Getting started with your Raspberry PI
The Raspberry Pi is a credit-card-sized single-board computer developed in the UK by the Raspberry Pi Foundation with the intention of promoting the teaching of basic computer science in schools
A good place to start is the Raspberry PI quick start guide This will describe the different components on the board and what they can be used for.
Downloading, installing and perparing the Raspberry PI OS
The Raspberry PI will run several different specialty prepared versions of Linux that have been compiled specifically for the Raspberry PI. The Raspberry PI team have created a image of several different compatible Raspberry PI Operating systems that can fit on a 4gb SD card. They called this image New Out of Box Software (NOOBS) and it can be downloaded from the Raspberry PI main site. The NOOBS Image makes this whole process a lot easier.
- Format your SD card using the SD Card Association"s formatting tool. https://www.sdcard.org/downloads/formatter_4/
- Download the NOOBS image file http://www.raspberrypi.org/downloads
- Unpack the NOOBS zip file onto the SD card (in to the root not a sub directory)
- Insert the SD card in to the Raspberry PI, Connect the monitor, keyboard and power.
For this tutorial we will be using the Raspbian OS. Raspbian is an unofficial port of Debian Wheezy and has been specifically modified to work with the Raspberry PI. Its also part of the NOOBS image provided by the Raspberry PI team.
- On start up you will be asked what OS you want to boot to, Select the Raspbian OS
- After the Raspbian has been installed, Your Raspberry PI should restart and display the Rasppi-Configuration screen. Select "advanced options" from the menu and change the Host name to something unique. The new hostname will not come in to effect until you restart your device.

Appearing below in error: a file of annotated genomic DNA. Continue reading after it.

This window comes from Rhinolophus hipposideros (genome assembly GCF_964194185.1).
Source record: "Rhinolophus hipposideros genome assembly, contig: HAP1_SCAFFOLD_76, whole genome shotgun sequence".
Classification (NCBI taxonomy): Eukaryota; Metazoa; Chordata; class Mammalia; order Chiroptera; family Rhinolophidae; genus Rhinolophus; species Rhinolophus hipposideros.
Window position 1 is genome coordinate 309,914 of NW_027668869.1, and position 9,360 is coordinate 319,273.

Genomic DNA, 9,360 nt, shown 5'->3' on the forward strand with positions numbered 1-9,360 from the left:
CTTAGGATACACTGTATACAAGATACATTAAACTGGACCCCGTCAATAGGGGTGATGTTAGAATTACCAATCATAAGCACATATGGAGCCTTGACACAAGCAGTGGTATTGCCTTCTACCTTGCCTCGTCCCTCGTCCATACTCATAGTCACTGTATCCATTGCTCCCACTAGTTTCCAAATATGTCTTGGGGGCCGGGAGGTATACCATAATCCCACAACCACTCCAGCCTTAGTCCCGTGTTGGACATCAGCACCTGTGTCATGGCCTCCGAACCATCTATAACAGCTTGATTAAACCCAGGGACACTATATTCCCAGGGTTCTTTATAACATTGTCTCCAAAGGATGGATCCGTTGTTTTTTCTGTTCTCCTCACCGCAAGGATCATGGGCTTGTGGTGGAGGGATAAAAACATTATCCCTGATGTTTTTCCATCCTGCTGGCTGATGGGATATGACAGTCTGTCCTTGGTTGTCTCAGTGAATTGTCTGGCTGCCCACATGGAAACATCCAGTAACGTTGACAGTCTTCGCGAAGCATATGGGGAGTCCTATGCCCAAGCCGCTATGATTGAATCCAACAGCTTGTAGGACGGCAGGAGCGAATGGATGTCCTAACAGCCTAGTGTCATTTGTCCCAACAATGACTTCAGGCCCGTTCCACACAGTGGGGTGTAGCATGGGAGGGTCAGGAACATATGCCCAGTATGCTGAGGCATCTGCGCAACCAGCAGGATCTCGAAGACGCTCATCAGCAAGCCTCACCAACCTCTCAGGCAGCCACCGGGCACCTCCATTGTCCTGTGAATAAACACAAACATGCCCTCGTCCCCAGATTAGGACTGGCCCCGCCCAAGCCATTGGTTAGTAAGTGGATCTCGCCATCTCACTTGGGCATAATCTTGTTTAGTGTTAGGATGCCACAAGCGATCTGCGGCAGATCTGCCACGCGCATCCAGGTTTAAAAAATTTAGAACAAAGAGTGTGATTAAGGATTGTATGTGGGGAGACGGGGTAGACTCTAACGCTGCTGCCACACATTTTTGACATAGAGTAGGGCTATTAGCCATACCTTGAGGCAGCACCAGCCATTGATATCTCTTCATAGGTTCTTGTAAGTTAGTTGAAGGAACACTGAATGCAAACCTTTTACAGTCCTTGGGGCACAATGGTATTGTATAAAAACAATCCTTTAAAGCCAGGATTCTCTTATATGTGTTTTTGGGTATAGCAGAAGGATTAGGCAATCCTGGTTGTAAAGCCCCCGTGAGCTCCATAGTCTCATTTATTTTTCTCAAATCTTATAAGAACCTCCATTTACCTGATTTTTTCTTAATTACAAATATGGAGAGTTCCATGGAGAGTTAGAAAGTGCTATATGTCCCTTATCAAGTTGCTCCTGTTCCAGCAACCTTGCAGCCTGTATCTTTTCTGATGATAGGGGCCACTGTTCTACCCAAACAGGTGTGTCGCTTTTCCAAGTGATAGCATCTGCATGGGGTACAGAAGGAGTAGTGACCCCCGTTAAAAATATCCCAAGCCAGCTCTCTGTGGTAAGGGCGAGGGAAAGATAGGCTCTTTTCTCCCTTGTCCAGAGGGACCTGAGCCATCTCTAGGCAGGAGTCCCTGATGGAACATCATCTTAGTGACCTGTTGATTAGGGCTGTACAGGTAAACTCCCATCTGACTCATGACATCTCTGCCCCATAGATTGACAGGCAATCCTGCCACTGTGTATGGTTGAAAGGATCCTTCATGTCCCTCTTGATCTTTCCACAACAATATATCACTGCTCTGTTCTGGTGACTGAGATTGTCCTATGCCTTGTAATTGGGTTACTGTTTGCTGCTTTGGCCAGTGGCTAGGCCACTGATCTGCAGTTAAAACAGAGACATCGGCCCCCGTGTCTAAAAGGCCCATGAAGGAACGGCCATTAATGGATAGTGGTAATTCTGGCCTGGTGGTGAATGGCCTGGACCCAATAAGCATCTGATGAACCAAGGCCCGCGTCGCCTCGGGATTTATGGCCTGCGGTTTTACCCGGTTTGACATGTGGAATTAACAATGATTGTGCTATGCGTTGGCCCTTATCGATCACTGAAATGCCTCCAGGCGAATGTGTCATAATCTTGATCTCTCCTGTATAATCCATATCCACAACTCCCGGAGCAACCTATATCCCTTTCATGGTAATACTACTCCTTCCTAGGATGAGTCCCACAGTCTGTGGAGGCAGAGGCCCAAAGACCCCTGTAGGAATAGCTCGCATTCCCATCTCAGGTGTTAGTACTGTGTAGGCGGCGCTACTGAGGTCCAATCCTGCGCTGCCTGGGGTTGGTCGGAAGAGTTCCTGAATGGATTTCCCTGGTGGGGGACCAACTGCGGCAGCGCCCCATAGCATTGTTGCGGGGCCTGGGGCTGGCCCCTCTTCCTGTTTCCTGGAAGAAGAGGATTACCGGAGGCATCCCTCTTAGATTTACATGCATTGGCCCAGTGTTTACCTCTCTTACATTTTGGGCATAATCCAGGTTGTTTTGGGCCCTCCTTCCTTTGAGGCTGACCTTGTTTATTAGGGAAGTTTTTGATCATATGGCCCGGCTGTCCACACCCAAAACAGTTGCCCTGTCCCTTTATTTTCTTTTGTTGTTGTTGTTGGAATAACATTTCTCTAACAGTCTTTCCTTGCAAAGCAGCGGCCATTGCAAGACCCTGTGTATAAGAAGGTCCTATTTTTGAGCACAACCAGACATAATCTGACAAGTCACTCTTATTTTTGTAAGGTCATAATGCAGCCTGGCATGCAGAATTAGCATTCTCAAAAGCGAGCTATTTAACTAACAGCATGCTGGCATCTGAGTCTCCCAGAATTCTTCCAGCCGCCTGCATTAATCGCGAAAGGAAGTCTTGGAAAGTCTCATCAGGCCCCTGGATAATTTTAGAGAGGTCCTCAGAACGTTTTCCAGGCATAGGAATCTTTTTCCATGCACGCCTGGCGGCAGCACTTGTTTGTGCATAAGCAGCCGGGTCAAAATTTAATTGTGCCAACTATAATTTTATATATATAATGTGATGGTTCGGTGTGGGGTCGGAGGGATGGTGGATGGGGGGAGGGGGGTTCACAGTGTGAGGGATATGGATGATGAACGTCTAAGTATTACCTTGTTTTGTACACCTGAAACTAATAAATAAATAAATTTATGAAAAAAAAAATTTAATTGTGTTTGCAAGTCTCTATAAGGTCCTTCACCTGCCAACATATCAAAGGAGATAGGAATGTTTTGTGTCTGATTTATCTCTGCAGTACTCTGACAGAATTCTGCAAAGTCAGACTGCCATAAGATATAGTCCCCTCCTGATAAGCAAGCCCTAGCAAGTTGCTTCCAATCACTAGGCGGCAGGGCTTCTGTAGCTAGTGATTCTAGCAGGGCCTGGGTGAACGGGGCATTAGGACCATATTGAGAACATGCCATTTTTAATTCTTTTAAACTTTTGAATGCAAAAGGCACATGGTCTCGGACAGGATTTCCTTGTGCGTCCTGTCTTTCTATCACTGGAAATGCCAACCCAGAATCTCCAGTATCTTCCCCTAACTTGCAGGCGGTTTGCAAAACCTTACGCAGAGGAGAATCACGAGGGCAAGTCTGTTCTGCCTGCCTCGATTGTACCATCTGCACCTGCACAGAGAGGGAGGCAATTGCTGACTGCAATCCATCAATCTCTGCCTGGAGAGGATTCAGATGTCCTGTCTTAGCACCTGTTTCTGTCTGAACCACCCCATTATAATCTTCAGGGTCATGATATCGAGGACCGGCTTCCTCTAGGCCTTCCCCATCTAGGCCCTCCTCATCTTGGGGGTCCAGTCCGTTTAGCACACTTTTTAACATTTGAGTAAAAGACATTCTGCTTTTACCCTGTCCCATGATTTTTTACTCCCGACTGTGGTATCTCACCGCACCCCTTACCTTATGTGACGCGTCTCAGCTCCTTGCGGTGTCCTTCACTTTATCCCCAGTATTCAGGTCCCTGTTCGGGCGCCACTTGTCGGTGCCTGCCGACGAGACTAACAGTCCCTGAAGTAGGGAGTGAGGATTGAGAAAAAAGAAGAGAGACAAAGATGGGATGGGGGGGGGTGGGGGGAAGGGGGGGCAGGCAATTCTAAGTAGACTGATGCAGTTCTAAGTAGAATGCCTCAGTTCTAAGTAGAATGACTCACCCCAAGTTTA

- Before restarting your Raspberry PI, write down its MAC address (HWaddr) and IP address (inet addr)
- Restart your Raspberry PI
Connecting to your Raspberry PI with SSH (running headless)
By default the Raspbian OS comes with SSH enabled. This allows us to run the Raspberry PI without a monitor or keyboard (headless) and connect to it from another computer (our laptops) remotely.
If you are on windows you can use Putty ( http://www.putty.org ) as your SSH client. MAC and Linux both have built in SSH clients.
The default username is pi and the password is raspberry
Installing the AdaFruit WebIDE
The instructions on AdaFruit’s website are straight forward with plenty of pictures.
Raspberry PI and the GPIO pins
More details: /raspberry-pi-and-the-gpio-pins/
The Raspberry PI has a 26pin mail connector that connects to its GPIO pins. These ribbon cables and breakout boards can be found on adafruit.com ($2.95) and Sparkfun ($2.95)
You can also make your own. Hardware lesson with Gert: make your own ribbon cable connector.
Since I am using bitbucket all my source code is public. I created a few learning scripts to understand how the GPIO pins work on the Raspberry PI. The first script I made was a simple blinking LED, just like the arduino blinking LED script. Next was to read the current state of a switch and print the results to the screen.
This image was tremendously helpful in figuring out what pins go where
# Blinkly Script
This script will blink a LED ON and OFF again.
Created on Feb 2, 2013 by Steven Smethurst
Connect a LED between Pin 6 ( Ground) and pin 12 (GPIO18)
# from time import sleep import RPi.GPIO as GPIO
print about info
print “Blinky script, v1.0” GPIO.setmode(GPIO.BOARD) GPIO.setup(12, GPIO.OUT ) while 1: GPIO.output(12, GPIO.HIGH ) sleep(1) GPIO.output(12, GPIO.LOW ) sleep(1) </code>
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